Cricket fans will recall the India-Aus ODI in Kochi last year that was cancelled because of a soggy outfield from the previous day’s rain. A few days later, the Goa fixture of the same teams was cancelled. Reason: Rain until the previous day. But what frustrates players, fans, administrators, sponsors - pretty much the entire nation - is that on the match-day, there was NO rain and yet there was NO play.
Well, finally here is the solution to this problem. SubAir of USA has introduced a sub-surface vacuum powered drainage system that can rapidly suction out standing water from below the grass surface enabling quick resumption of play. This acts almost 5-6 times faster compared to the current gravity-based drainage systems.
Anil Kumar, MD of Great Sports Infra, who provide the SubAir solution in the SAARC region says, “With more than Rs.30 Crores going into each game by way of TV rights, sponsorships, in-stadia advertisement, gate collections and all other administrative costs, postponing or cancelling a game when it is not actually raining at that moment is unacceptable. Millions of fans are disappointed too. Especially in the shorter formats like ODIs and T-20s, there is no possibility of waiting for many hours for the outfield to dry”.
“With a packed cricket calendar, there will be more playing days and some of these spilling into the monsoons. And rain affecting a match will become more common. Everyone understands that when it rains, it is an act of God…but once it stops raining, it will be inexcusable to delay or cancel a game due to a wet outfield. This high-tech solution from SubAir will ensure rapid water evacuation and fastest possible re-start of the game”.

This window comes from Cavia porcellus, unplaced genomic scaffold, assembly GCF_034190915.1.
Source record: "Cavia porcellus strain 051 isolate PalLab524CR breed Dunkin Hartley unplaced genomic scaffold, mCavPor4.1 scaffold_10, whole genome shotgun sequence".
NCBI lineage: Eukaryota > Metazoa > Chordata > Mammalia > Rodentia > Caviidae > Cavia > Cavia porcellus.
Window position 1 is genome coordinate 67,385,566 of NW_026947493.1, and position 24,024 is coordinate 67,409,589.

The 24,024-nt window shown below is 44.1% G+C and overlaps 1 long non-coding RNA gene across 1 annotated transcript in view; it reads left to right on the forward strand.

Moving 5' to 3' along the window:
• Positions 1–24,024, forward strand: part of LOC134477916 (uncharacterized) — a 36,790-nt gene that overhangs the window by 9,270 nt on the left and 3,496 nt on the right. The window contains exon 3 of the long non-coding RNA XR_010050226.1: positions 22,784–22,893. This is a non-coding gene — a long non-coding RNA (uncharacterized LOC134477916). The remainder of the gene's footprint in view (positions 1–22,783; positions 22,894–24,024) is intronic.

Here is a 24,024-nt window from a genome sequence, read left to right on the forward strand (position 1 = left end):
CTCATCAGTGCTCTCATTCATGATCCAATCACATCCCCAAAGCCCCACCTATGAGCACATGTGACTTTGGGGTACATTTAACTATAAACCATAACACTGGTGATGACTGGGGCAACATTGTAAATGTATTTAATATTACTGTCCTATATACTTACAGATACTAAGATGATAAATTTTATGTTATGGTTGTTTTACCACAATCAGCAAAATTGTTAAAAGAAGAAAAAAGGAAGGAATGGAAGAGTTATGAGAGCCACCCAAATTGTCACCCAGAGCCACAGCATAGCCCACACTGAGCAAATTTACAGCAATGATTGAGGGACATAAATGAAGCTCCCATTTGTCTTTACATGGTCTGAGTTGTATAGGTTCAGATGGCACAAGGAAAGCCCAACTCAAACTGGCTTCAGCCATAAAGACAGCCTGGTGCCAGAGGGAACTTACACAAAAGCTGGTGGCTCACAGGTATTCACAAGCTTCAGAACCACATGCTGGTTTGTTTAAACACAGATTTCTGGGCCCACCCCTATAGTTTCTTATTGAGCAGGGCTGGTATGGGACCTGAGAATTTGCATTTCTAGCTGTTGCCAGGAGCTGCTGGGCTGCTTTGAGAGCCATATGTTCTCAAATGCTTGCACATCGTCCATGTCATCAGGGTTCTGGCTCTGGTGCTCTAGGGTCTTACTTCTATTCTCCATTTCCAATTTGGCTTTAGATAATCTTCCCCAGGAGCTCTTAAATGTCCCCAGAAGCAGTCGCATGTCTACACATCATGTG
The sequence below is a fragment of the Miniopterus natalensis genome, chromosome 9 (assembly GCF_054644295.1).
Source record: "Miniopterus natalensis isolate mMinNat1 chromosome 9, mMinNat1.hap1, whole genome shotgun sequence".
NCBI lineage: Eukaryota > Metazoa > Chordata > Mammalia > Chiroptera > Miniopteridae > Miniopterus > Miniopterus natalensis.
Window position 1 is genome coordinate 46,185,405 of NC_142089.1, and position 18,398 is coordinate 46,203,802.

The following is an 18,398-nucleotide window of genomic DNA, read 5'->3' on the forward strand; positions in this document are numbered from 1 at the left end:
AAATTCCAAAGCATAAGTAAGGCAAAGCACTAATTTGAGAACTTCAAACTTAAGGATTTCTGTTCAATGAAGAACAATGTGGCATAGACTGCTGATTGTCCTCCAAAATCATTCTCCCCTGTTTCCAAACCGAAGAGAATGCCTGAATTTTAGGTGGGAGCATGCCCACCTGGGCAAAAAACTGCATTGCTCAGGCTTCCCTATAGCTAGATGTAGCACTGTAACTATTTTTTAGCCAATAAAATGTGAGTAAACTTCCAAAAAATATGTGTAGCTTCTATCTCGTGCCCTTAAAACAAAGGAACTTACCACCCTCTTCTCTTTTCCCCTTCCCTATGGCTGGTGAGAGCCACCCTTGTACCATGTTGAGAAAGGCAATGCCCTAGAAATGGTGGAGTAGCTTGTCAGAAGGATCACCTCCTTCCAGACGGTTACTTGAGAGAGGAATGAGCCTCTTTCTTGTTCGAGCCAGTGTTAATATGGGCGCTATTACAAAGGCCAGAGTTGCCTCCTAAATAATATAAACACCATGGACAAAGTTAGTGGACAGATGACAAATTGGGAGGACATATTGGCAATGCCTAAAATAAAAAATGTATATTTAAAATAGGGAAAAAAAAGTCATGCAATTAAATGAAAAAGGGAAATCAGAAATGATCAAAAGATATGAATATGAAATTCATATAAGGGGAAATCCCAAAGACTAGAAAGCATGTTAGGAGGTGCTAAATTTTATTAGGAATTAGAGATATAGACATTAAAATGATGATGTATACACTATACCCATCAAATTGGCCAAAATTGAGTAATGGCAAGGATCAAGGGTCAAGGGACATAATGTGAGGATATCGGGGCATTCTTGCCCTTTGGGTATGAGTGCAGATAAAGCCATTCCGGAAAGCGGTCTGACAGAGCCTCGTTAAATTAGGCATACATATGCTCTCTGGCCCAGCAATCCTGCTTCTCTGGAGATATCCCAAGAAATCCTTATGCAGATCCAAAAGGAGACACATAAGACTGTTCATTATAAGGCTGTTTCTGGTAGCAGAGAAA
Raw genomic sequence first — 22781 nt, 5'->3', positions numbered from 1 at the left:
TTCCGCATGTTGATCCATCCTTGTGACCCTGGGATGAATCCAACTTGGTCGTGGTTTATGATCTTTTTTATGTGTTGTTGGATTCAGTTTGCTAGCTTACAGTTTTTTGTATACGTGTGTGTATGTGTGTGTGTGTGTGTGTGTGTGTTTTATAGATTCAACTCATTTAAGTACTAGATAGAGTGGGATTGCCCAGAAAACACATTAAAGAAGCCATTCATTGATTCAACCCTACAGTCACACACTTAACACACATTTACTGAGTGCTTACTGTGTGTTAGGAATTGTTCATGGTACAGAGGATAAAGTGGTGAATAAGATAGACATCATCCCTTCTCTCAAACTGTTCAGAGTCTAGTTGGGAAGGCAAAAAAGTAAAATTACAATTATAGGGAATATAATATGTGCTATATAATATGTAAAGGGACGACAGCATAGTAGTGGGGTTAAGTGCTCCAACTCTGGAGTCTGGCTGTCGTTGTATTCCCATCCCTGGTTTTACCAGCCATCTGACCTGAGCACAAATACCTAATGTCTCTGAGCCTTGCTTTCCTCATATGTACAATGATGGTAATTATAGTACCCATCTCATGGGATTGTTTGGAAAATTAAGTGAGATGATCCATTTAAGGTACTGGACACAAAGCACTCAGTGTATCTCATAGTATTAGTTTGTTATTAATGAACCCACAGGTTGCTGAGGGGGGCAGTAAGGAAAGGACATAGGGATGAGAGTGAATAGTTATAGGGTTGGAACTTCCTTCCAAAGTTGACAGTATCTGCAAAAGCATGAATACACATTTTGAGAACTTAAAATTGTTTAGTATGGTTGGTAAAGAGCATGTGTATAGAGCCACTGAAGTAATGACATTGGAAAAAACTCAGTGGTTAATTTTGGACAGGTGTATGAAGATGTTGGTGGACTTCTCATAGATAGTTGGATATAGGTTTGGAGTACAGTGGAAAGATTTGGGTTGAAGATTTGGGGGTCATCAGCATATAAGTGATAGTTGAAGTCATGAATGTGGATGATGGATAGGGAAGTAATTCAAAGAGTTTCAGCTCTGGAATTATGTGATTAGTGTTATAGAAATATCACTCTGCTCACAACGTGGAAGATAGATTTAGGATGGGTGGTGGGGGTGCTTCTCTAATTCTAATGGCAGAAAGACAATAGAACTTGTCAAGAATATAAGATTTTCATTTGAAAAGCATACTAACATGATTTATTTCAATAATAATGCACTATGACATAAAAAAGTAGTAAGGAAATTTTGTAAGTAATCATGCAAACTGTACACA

SubAir – a technology with over 10 patents - has been very successfully used across many stadiums and championship golf courses across the world. It also enables air-exchange in the root zone to promote deeper roots and healthier grass thereby improving playability. The result is world-class sports turf that would compare favorably with the best cricket outfields in Australia or England!
This solution will be technologically far superior and less expensive than even the famed drainage system at Lords. And it is a one-time investment.
As stadiums need to use the facility for non-sports events like music concerts which requires the grass to be covered, the air-injection system ensures that the grass underneath the covers continues to get the required oxygen and therefore prevent damage.
Currently in most fields, there is no scientific measurement of actionable data related to humidity, temperature, moisture content etc., and corrective action based on such data. The SubAir system acquires such data from all over the field through embedded wireless sensors, and then the system takes appropriate corrective action.
A network of pipes deep under the grass act as the conduit for collection of water as well as for air to be pumped upwards. The channeled water then passes through an air-water separator and can be recycled.
The aeration that the system provides, enables fresh oxygen to be circulated, stimulates microbial activity and removes harmful gases. The icing on the cake is that in the hot and humid conditions, this air exchange helps reduce the surface temperature by as much as 5°.
So, finally here’s the technology that the cricket world is desperately waiting for. So the next time you hear of a quick resumption of play even after heavy rains, you know the SubAir technology is at work to get the game going.
Source: SubAir press release